Higher inflation indicates economic recovery

Posted on : Sun, 28 Feb 2021

Inflation in advanced economies has been stubbornly low ever since the 2008 global financial crisis (GFC). Then, last spring, the Covid-19 pandemic hit the global economy and lockdowns caused a collapse in economic activity. This led to a sharp fall in oil demand and energy prices. The pandemic also hit consumer demand across the world. Together these factors resulted in lower global inflation in 2020. Now, these factors which dragged inflation lower in 2020 are either reversing or were temporarily leading to higher inflation in 2021.

Too little inflation is a bad thing, but too much inflation is also a bad thing. Indeed, a key objective for central banks is to achieve price stability. Inflation targeting became popular as an anchor for monetary policy in the early 1990s. The UK central bank adopted inflation targeting in 1992, followed by the European Central Bank in 1999. But, it was not until 2012 that the US central bank (the Fed) adopted an explicit inflation target, even though it maintained a dual mandate to also target maximum employment.

Central banks responded to the pandemic with massive policy stimulus using interest rate cuts, asset purchases and liquidity injections to support the economy. Governments also responded with significant fiscal stimulus. Further, the rapid development of effective vaccines offers hope for continued recovery to a new normal.

Three main factors are putting upward pressure on inflation in 2021, higher energy prices, the expiry of some economic support measures and increased shipping costs. It is important to remember that inflation is defined as the year-on-year change in the level of prices, which means that a one-off change in prices simply falls out of inflation after 12 months.

First, higher energy prices. Oil prices fell sharply last spring, dragging down on inflation throughout 2020. Oil prices have now recovered to around the same level they were before the pandemic, so will soon begin to push up on inflation as they begin to be compared to the low level of prices last year.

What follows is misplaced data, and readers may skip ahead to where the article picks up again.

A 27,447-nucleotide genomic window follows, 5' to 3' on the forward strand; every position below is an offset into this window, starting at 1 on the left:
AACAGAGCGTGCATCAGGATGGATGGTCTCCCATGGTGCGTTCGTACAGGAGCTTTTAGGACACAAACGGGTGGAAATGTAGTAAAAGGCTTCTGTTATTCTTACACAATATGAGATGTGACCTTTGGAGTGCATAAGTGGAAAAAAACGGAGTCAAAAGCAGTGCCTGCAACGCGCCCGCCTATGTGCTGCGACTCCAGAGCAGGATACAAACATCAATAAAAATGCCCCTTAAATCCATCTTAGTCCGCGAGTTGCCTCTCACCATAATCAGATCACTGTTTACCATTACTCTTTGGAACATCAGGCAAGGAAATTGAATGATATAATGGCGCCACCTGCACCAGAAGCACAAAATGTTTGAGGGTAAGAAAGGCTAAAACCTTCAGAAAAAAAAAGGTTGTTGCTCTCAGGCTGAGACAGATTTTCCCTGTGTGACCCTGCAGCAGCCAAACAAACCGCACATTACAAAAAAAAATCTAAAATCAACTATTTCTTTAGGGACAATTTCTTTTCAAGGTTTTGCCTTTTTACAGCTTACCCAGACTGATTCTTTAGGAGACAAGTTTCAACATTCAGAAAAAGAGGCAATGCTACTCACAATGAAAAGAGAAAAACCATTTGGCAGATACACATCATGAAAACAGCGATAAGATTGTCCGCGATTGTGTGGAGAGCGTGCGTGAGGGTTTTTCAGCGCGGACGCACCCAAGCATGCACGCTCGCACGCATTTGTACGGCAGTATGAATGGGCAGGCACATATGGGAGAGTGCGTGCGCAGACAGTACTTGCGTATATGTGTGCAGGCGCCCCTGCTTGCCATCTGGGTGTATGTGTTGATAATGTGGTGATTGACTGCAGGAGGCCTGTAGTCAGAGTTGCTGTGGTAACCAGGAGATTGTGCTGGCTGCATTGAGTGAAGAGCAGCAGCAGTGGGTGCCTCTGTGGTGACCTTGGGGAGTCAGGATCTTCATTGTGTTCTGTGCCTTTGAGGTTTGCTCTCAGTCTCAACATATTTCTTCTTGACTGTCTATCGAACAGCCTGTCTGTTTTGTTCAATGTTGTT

Second, temporary Covid-19 economic support measures will boost inflation in 2021. For example, a number of European countries (including both Germany and the UK) cut VAT temporarily last year, which lowered the level of consumer prices and pulled down inflation in 2020. But, as VAT returns to normal this year, there will be a symmetric impact, pushing inflation up in 2021. Another example is, higher Medicare payments to doctors in the US, as part of the Covid-19 stimulus package, which are effectively a temporary increase in prices that will increase inflation in 2021.

Third, increased shipping costs for consumer goods. Global shipping costs, as measured by the Freightos Baltic Index, which is based on the cost of shipping containers, has almost trebled since the start of last year. The pandemic induced a shift in consumption patterns as lockdown diverted expenditure from services to consumer goods. This has resulted in a surge in demand for containers and shipping services to move them from areas of production (mainly Asia) to areas of consumption (the US and Europe).

These temporary factors are expected to push up inflation over the first half of this year. Indeed, all major forecasters that we follow expect higher inflation in 2021. Before the GFC, such a surge in inflation would have set alarm bells ringing. But today,  central banks will welcome a period of higher inflation because it has been stubbornly low since the GFC. Indeed, we expect central banks to effectively “look through” the temporary factors pushing inflation up in 2021 and focus on maintaining as much support for the economic recovery as possible.

In conclusion, inflation will pick up noticeably over the next few months and remain elevated throughout most of 2021. However, modestly higher inflation is actually a positive indicator of the ongoing recovery in the global economy. Indeed, the temporary nature of the factors pushing up inflation in 2021, combined with spare capacity in both product and labour markets, make it unlikely that inflation will increase further and become a real concern in the near future.

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